Results 1 to 5 of 5

Math Help - Complex numbers and polar form

  1. #1
    Member
    Joined
    Jun 2012
    From
    Australia
    Posts
    86

    Complex numbers and polar form

    Hello,

    We're doing a bit of an introduction to complex numbers and their polar form in my math unit. I have a question that according to the unit notes, I have incorrect, but I would think that I am actually, correct. Could someone clarify the correct answer here?

    (2e^{i\frac{\Pi}{5}}})^{25}

    =(2)^{25}(e^{i\frac{\Pi}{5})^{25}

    =2^{25}e^{5i\Pi}

    Now, according to the unit notes, the answer I SHOULD have gotten is

    2^{25}e^{i\Pi}

    Can somebody explain which answer is correct?

    Follow Math Help Forum on Facebook and Google+

  2. #2
    Newbie
    Joined
    Nov 2012
    From
    Lima, Perú
    Posts
    11
    Thanks
    1

    Re: Complex numbers and polar form

    your answer is correct too...

    Remember that:

    \mathrm{Z=e^{i\theta}=\cos(\theta)+i\sin(\theta)=\  cos(2k\pi+\theta)+i\sin(2k\pi+\theta)=e^{i(2k\pi+\  theta)}\qquad k \in \mathds{Z}}
    Last edited by darthjavier; November 18th 2012 at 06:27 PM.
    Follow Math Help Forum on Facebook and Google+

  3. #3
    MHF Contributor
    Prove It's Avatar
    Joined
    Aug 2008
    Posts
    11,408
    Thanks
    1294

    Re: Complex numbers and polar form

    Your answer is INCORRECT, because we define complex numbers in the region \displaystyle \begin{align*} \theta \in (-\pi, \pi] \end{align*}. If you end up with an angle outside that region you need to add/subtract multiples of \displaystyle \begin{align*} 2\pi \end{align*} until you ARE in that region.
    Follow Math Help Forum on Facebook and Google+

  4. #4
    Newbie
    Joined
    Nov 2012
    From
    Lima, Perú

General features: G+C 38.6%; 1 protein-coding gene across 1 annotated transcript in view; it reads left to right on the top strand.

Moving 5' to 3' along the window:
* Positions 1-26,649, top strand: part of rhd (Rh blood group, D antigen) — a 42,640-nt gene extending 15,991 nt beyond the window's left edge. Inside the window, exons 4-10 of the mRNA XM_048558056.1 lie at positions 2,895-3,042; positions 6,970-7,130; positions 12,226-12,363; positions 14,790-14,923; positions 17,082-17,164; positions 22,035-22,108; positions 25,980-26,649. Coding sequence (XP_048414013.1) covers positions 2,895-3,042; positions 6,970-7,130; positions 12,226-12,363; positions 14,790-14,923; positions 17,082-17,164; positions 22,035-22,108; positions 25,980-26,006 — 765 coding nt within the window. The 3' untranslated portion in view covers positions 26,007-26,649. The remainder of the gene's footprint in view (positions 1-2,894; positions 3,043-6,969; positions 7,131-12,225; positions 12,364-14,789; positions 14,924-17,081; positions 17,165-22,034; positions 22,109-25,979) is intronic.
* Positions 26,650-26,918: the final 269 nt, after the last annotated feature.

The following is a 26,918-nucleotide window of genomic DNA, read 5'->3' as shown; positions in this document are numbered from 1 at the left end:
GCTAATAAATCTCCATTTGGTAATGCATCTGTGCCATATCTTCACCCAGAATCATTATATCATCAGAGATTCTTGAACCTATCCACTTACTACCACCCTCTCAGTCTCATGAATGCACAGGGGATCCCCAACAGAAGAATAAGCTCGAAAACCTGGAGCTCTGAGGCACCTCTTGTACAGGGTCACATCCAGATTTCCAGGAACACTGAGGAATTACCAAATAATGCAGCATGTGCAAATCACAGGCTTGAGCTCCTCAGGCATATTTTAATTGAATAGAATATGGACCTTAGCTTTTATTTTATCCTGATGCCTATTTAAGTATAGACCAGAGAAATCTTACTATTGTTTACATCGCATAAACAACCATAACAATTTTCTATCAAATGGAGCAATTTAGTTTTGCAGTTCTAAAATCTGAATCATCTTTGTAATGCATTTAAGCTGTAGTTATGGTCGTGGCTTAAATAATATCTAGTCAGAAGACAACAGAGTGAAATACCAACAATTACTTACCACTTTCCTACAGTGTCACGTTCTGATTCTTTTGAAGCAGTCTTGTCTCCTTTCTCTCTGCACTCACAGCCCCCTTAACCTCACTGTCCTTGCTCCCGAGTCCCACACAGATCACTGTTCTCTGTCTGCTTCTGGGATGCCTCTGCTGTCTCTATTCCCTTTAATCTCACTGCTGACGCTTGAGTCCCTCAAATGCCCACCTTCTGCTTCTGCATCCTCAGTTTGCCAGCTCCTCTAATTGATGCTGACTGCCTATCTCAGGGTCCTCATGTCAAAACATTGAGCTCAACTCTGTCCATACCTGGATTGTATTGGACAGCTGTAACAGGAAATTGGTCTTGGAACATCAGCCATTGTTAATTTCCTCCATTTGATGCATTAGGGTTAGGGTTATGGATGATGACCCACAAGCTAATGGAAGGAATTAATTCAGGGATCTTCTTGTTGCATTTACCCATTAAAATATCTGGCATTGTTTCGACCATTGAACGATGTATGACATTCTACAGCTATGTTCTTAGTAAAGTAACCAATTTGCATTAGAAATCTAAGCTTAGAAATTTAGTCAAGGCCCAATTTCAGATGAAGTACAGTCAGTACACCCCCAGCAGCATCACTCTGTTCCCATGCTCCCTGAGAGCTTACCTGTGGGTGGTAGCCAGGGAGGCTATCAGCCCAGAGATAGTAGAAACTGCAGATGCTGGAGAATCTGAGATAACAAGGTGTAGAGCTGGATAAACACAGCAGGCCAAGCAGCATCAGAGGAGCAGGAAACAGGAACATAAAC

Posts
    11
    Thanks
    1

    Re: Complex numbers and polar form

    Quote Originally Posted by Prove It View Post
    Your answer is INCORRECT, because we define complex numbers in the region \displaystyle \begin{align*} \theta \in (-\pi, \pi] \end{align*}. If you end up with an angle outside that region you need to add/subtract multiples of \displaystyle \begin{align*} 2\pi \end{align*} until you ARE in that region.
    but the two answers are okay, right?

    As far as I've understood it is a convention to not have two identical answers. I'm not sure...
    Follow Math Help Forum on Facebook and Google+

  5. #5
    MHF Contributor
    Prove It's Avatar
    Joined
    Aug 2008
    Posts
    11,408
    Thanks
    1294

    Re: Complex numbers and polar form

    Quote Originally Posted by darthjavier View Post
    but the two answers are okay, right?

    As far as I've understood it is a convention to not have two identical answers. I'm not sure...
    The two answers are identical, but you are EXPECTED to use the convention that \displaystyle \begin{align*} \theta \in (-\pi, \pi] \end{align*} to make life easier for everyone.
    Follow Math Help Forum on Facebook and Google+

Similar Math Help Forum Discussions

  1. Replies: 4
    Last Post: July 27th 2012, 06:40 PM
  2. Complex Numbers in Polar Form
    Posted in the Advanced Algebra Forum
    Replies: 2
    Last Post: September 19th 2011, 09:36 AM
  3. more complex numbers help - polar form.
    Posted in the Pre-Calculus Forum
    Replies: 2
    Last Post: April 16th 2011, 12:06 PM
  4. Polar form of complex numbers
    Posted in the Pre-Calculus Forum
    Replies: 6
    Last Post: April 9th 2010, 06:26 AM
  5. complex numbers in polar form
    Posted in the Trigonometry Forum
    Replies: 3
    Last Post: May 8th 2008, 04:00 AM

Search Tags


/mathhelpforum @mathhelpforum